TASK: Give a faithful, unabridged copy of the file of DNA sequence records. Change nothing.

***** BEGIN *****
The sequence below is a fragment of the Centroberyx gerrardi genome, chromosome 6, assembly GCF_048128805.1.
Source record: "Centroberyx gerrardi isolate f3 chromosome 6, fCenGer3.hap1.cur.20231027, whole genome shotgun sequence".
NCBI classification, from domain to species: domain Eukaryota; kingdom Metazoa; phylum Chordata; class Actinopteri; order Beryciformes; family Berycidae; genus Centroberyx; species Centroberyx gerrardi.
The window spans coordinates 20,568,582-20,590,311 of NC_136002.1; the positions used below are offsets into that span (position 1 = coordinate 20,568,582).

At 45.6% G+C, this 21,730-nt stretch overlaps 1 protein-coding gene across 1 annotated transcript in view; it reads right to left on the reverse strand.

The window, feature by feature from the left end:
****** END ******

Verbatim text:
The sequence below is a fragment of the Centroberyx gerrardi genome, chromosome 6, assembly GCF_048128805.1.
Source record: "Centroberyx gerrardi isolate f3 chromosome 6, fCenGer3.hap1.cur.20231027, whole genome shotgun sequence".
NCBI classification, from domain to species: domain Eukaryota; kingdom Metazoa; phylum Chordata; class Actinopteri; order Beryciformes; family Berycidae; genus Centroberyx; species Centroberyx gerrardi.
The window spans coordinates 20,568,582-20,590,311 of NC_136002.1; the positions used below are offsets into that span (position 1 = coordinate 20,568,582).

At 45.6% G+C, this 21,730-nt stretch overlaps 1 protein-coding gene across 1 annotated transcript in view; it reads right to left on the reverse strand.

The window, feature by feature from the left end: